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1 Burnside Ireland- General

This title in other editions

The Famine Plot: England's Role in Ireland's Greatest Tragedy

by

The Famine Plot: England's Role in Ireland's Greatest Tragedy Cover

 

Synopses & Reviews

Publisher Comments:

During a Biblical seven years in the middle of the nineteenth century, Ireland experienced the worst disaster a nation could suffer. Fully a quarter of its citizens either perished from starvation or emigrated, with so many dying en route that it was said, "you can walk dry shod to America on their bodies." In this grand, sweeping narrative, Irelands best-known historian, Tim Pat Coogan, gives a fresh and comprehensive account of one of the darkest chapters in world history, arguing that Britain was in large part responsible for the extent of the national tragedy, and in fact engineered the food shortage in one of the earliest cases of ethnic cleansing. So strong was anti-Irish sentiment in the mainland that the English parliament referred to the famine as "God's lesson." Drawing on recently uncovered sources, and with the sharp eye of a seasoned historian, Coogan delivers fresh insights into the famine's causes, recounts its unspeakable events, and delves into the legacy of the "famine mentality" that followed immigrants across the Atlantic to the shores of the United States and had lasting effects on the population left behind. This is a broad, magisterial history of a tragedy that shook the nineteenth century and still impacts the worldwide Irish diaspora of nearly 80 million people today.

Synopsis:

"To many, Mr. Coogan . . . [is the] voice of modern Irish history . . . makes a compelling case for why we should revisit our current understanding of [the famine]." —The Economist

Synopsis:

During a Biblical seven years in the middle of the nineteenth century, fully a quarter of Ireland’s citizens either perished from starvation or emigrated in what came to be known as Gorta Mór, the Great Hunger. Waves of hungry peasants fled across the Atlantic to the United States, with so many dying en route that it was said, "you could walk dry shod to America on their bodies." In this sweeping history Ireland’s best-known historian, Tim Pat Coogan, tackles the dark history of the Irish Famine and argues that it constituted one of the first acts of genocide. In what The Boston Globe calls "his greatest achievement," Coogan shows how the British government hid behind the smoke screen of laissez faire economics, the invocation of Divine Providence and a carefully orchestrated publicity campaign, allowing more than a million people to die agonizing deaths and driving a further million into emigration. Unflinching in depicting the evidence, Coogan presents a vivid and horrifying picture of a catastrophe that that shook the nineteenth century and finally calls to account those responsible.

About the Author

Tim Pat Coogan is Ireland's best known historian and the author of numerous important works on Irish history, including Michael Collins and The IRA, published to wide acclaim. The former editor of The Irish Press, he lives in Dublin, Ireland.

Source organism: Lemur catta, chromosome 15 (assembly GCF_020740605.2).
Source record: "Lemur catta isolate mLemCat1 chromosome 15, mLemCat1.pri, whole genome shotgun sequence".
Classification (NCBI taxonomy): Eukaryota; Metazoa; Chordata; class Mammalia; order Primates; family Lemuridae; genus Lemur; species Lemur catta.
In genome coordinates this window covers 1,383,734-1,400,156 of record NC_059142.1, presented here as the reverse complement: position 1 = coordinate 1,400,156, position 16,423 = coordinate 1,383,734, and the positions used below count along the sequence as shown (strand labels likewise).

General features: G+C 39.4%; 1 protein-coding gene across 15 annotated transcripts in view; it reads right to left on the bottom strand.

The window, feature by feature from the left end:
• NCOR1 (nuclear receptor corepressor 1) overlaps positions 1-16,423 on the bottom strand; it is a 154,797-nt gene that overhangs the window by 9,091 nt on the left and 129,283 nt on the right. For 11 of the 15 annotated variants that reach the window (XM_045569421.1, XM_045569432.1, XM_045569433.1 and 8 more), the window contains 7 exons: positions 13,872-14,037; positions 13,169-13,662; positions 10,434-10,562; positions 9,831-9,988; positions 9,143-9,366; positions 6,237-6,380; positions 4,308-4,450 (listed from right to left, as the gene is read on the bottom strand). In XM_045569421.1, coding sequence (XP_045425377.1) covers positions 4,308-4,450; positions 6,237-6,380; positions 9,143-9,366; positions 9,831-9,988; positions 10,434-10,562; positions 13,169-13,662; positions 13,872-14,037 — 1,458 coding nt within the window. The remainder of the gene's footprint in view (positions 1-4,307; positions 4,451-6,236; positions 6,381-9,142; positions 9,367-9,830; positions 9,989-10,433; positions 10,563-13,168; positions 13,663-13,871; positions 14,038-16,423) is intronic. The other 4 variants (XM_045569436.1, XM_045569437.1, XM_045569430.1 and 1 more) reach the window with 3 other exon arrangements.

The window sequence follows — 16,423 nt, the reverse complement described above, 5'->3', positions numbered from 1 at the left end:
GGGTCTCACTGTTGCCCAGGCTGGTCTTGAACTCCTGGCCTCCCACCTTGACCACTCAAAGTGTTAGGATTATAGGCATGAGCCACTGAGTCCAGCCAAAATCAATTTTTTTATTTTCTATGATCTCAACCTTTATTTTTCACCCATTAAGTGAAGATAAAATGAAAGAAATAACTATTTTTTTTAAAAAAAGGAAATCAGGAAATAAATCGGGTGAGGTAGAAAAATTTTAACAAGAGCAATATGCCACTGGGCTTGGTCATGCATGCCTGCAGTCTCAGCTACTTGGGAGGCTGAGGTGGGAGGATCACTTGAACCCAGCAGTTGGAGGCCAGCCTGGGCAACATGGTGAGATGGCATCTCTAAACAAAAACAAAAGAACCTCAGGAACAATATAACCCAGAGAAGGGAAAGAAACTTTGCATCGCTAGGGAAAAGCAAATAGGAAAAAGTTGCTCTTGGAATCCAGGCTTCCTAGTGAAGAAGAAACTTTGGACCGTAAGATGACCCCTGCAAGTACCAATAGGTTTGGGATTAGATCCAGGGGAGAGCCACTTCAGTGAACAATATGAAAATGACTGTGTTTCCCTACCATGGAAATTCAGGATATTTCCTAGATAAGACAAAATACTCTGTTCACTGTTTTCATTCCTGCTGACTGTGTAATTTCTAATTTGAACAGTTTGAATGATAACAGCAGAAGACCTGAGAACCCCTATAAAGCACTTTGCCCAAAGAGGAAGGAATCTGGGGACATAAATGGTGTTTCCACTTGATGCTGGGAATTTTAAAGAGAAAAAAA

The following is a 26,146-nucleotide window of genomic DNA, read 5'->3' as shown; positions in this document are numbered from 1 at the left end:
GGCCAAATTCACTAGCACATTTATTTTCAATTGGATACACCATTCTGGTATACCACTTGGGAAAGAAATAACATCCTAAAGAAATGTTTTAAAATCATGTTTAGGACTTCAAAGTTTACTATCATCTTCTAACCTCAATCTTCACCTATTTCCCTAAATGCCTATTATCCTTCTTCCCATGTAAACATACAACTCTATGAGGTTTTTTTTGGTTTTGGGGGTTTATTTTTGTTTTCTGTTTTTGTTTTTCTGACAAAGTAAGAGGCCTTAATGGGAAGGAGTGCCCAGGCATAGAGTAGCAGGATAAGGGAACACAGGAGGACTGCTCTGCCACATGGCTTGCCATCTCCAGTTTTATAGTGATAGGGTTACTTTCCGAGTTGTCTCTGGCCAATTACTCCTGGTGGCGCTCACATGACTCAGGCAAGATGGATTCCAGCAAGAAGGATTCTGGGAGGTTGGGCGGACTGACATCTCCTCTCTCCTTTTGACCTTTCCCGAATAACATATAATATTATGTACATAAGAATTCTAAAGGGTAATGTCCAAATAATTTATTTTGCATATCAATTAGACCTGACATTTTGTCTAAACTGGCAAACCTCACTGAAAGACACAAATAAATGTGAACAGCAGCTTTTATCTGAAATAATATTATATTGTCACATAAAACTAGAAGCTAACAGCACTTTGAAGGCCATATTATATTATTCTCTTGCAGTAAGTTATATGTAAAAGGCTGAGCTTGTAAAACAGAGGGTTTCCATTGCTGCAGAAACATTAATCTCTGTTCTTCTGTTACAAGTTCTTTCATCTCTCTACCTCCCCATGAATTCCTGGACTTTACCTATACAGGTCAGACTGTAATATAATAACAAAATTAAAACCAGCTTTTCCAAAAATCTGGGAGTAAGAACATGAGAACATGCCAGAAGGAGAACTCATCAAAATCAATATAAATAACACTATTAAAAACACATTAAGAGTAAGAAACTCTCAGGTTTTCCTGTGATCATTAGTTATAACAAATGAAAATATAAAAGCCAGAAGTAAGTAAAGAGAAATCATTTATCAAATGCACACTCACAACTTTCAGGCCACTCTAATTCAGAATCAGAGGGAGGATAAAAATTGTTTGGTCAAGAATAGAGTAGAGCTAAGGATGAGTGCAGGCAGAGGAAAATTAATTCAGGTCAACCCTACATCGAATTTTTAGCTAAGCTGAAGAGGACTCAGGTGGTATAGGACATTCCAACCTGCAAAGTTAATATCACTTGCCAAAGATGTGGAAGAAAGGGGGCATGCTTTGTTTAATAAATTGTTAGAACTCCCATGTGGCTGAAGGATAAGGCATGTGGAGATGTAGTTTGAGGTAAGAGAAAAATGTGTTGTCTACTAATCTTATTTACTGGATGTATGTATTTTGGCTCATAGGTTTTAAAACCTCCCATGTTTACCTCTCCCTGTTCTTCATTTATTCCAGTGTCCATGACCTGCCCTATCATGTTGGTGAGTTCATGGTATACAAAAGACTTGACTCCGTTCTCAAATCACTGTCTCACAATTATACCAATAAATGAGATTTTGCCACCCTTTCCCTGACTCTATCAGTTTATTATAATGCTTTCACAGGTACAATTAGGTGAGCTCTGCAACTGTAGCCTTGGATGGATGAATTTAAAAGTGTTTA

Product Details

ISBN:
9780230109520
Author:
Coogan, Tim Pat
Publisher:
Palgrave MacMillan
Author:
Coogan Tim Pat
Author:
Tim Pat, Coogan
Subject:
Ireland
Subject:
Modern - 19th Century
Subject:
World History-Ireland
Edition Description:
Trade paper
Publication Date:
20121131
Binding:
HARDCOVER
Language:
English
Illustrations:
Plus one 8-page black-and-white photogra
Pages:
288
Dimensions:
9.25 x 6.125 in

Related Subjects

History and Social Science » Europe » Great Britain » General History
History and Social Science » Europe » Ireland » General
History and Social Science » World History » 1650 to Present
History and Social Science » World History » England » General
History and Social Science » World History » Ireland
Languages » ESL » General

The Famine Plot: England's Role in Ireland's Greatest Tragedy Used Hardcover
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Product details 288 pages Palgrave MacMillan - English 9780230109520 Reviews:
"Synopsis" by ,

"To many, Mr. Coogan . . . [is the] voice of modern Irish history . . . makes a compelling case for why we should revisit our current understanding of [the famine]." —The Economist

"Synopsis" by , During a Biblical seven years in the middle of the nineteenth century, fully a quarter of Ireland’s citizens either perished from starvation or emigrated in what came to be known as Gorta Mór, the Great Hunger. Waves of hungry peasants fled across the Atlantic to the United States, with so many dying en route that it was said, "you could walk dry shod to America on their bodies." In this sweeping history Ireland’s best-known historian, Tim Pat Coogan, tackles the dark history of the Irish Famine and argues that it constituted one of the first acts of genocide. In what The Boston Globe calls "his greatest achievement," Coogan shows how the British government hid behind the smoke screen of laissez faire economics, the invocation of Divine Providence and a carefully orchestrated publicity campaign, allowing more than a million people to die agonizing deaths and driving a further million into emigration. Unflinching in depicting the evidence, Coogan presents a vivid and horrifying picture of a catastrophe that that shook the nineteenth century and finally calls to account those responsible.
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